QUICK REVIEW: A CONSUMER DIGEST OF MODEL SYSTEM RESEARCH
Recognizing the Long-Term Sequelae of Burns as a Chronic Medical Condition
What is the study about?
This article proposes a framework for the reconsideration of burn injury as a chronic condition. Medicine continues to advance and individuals with injuries are living longer. Due to the diversity and ongoing nature of symptoms and conditions experienced after a burn injury (i.e., sequelae), it is critical to effectively represent the extent and impact of burn sequelae on people’s lives. Considering burn injury as a chronic condition would provide a framework for the medical management of burn recovery that includes survivors’ long-term needs.
What did the study find?
This study found that paresthesia (numbness in the burn scar), was the most reported symptom following burn injury at all time points. More than 25% of the study population reported the following symptoms at all time points: numbness in hands and/or feet, joint pain, hot and cold intolerance, balance trouble, and memory difficulty. Most of the reported symptoms persisted for the entire two-year period surveyed after the burn injuries.
Who participated in the study?
Individuals with burn injuries (6-months N= 172, 12-months N = 140, 24-months N = 128) enrolled in the Burn Model System National Database.
How was the study conducted?
This study was a retrospective study using self-reported symptoms at 6, 12, and 24 months after injury, between August 2015 – August 2017.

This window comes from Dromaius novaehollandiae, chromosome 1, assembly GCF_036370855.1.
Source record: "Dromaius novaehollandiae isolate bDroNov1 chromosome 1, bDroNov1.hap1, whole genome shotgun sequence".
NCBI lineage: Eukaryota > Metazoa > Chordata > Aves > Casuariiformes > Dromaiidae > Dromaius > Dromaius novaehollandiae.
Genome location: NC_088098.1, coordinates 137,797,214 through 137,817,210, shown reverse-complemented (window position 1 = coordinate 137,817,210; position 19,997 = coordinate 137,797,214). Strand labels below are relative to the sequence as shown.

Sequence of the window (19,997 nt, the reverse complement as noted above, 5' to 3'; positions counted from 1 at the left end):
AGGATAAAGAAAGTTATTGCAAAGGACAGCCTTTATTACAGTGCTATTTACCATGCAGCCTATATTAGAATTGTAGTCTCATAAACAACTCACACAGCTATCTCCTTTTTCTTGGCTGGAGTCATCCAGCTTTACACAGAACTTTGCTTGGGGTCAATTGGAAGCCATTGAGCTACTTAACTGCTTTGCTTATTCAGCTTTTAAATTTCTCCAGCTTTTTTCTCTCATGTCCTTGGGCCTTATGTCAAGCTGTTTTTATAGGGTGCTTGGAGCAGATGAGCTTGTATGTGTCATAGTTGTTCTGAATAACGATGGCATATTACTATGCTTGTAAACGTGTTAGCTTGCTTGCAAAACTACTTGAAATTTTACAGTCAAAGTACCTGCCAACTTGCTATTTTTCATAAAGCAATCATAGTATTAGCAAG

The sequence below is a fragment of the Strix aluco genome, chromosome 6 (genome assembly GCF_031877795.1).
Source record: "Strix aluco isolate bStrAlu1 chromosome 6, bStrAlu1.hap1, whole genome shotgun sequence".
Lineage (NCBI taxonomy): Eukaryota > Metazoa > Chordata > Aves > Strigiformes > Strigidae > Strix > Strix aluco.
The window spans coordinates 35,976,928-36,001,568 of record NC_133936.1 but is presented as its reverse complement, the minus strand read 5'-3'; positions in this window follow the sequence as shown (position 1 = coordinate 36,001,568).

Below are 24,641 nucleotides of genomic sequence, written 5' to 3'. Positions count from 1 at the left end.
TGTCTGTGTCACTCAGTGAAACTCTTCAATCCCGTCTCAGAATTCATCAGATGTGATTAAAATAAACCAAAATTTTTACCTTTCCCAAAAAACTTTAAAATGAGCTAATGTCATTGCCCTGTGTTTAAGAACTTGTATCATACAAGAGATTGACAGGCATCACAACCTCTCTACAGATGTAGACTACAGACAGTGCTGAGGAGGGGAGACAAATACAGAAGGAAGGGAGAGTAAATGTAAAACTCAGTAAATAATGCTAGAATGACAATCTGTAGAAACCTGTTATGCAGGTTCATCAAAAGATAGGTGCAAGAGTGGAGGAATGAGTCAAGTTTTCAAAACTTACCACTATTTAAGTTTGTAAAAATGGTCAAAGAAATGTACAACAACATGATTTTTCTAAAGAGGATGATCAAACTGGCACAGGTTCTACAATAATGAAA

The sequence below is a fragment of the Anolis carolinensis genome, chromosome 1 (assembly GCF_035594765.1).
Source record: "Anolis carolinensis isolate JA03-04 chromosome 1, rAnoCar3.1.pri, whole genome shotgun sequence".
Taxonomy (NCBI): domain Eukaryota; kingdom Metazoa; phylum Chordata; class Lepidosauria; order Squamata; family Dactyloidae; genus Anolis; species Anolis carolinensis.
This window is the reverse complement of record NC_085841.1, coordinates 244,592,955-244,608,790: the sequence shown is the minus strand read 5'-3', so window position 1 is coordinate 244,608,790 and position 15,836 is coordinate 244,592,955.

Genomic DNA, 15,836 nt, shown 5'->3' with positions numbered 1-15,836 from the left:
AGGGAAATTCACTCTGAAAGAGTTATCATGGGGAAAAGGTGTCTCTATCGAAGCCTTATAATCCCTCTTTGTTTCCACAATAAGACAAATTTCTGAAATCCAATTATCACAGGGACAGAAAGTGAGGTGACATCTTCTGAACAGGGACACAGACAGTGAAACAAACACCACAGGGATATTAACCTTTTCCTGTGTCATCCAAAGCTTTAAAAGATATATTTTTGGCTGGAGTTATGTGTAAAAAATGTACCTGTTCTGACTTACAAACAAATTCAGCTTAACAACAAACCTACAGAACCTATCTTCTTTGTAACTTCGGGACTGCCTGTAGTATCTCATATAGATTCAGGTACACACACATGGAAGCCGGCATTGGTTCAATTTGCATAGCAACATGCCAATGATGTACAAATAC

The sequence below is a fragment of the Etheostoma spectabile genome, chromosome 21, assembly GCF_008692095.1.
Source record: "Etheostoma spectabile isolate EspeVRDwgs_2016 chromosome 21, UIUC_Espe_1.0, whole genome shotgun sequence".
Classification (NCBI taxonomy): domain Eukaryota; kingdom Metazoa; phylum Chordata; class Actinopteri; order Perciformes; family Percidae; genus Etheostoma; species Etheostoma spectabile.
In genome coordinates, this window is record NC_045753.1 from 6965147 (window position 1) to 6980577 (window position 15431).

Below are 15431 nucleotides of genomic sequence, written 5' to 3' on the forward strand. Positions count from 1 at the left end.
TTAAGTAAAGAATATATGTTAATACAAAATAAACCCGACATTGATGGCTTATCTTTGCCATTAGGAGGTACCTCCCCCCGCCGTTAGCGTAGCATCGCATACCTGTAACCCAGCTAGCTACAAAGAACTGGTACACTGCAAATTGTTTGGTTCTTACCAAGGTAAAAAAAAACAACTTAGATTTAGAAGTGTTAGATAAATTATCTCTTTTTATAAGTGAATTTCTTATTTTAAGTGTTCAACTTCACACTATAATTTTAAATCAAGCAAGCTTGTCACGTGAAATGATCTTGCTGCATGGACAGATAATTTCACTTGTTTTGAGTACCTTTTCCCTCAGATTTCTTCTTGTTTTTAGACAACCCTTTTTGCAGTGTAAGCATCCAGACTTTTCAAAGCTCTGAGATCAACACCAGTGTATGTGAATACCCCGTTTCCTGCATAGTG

How can people use the results?
Individuals with burn injuries and their families can use the results of this study to better understand how burn injuries can be seen as a chronic condition, and how this approach could be used to influence long-term care. Practitioners can use the results of this study to plan for considering burn injuries as a chronic condition, and how this approach could impact their ability to educate people with burn injury about what may happen in the longer term, identify and target these for treatment and improve long-term care for burn survivors.
Kelter, B.M., Holavanahalli, R., Suman, O.E., Ryan, C.M., & Schneider, J.C. (2020). Recognizing the long-term sequelae of burns as a chronic medical condition. Surgery, 46(2), 493-496.
The contents of this quick review were developed under a grant (number H133A110004) from the U.S. Department of Education, National Institute on Disability and Rehabilitation Research. However, these contents do not necessarily represent the policy of the U.S. Department of Education, and you should not assume endorsement by the Federal Government.
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